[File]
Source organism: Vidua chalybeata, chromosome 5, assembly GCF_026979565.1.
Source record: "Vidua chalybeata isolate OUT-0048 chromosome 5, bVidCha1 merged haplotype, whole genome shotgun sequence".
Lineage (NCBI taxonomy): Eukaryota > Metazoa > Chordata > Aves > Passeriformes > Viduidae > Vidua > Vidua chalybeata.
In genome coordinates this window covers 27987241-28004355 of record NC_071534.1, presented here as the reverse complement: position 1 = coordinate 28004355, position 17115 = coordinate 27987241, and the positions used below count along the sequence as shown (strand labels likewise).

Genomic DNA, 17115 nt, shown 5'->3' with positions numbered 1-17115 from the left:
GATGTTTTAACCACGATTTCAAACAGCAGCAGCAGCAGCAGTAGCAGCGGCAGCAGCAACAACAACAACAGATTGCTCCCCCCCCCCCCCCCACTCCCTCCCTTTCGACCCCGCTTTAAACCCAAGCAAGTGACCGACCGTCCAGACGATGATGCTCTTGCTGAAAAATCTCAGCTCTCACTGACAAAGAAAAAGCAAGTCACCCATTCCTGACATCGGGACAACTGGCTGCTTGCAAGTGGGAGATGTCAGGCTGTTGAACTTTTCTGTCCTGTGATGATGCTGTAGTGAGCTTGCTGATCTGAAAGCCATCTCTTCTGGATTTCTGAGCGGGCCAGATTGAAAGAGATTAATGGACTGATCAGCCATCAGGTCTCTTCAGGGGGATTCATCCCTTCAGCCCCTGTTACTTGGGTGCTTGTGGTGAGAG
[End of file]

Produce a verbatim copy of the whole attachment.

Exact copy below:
Source organism: Vidua chalybeata, chromosome 5, assembly GCF_026979565.1.
Source record: "Vidua chalybeata isolate OUT-0048 chromosome 5, bVidCha1 merged haplotype, whole genome shotgun sequence".
Lineage (NCBI taxonomy): Eukaryota > Metazoa > Chordata > Aves > Passeriformes > Viduidae > Vidua > Vidua chalybeata.
In genome coordinates this window covers 27987241-28004355 of record NC_071534.1, presented here as the reverse complement: position 1 = coordinate 28004355, position 17115 = coordinate 27987241, and the positions used below count along the sequence as shown (strand labels likewise).

Genomic DNA, 17115 nt, shown 5'->3' with positions numbered 1-17115 from the left:
GATGTTTTAACCACGATTTCAAACAGCAGCAGCAGCAGCAGTAGCAGCGGCAGCAGCAACAACAACAACAGATTGCTCCCCCCCCCCCCCCCACTCCCTCCCTTTCGACCCCGCTTTAAACCCAAGCAAGTGACCGACCGTCCAGACGATGATGCTCTTGCTGAAAAATCTCAGCTCTCACTGACAAAGAAAAAGCAAGTCACCCATTCCTGACATCGGGACAACTGGCTGCTTGCAAGTGGGAGATGTCAGGCTGTTGAACTTTTCTGTCCTGTGATGATGCTGTAGTGAGCTTGCTGATCTGAAAGCCATCTCTTCTGGATTTCTGAGCGGGCCAGATTGAAAGAGATTAATGGACTGATCAGCCATCAGGTCTCTTCAGGGGGATTCATCCCTTCAGCCCCTGTTACTTGGGTGCTTGTGGTGAGAG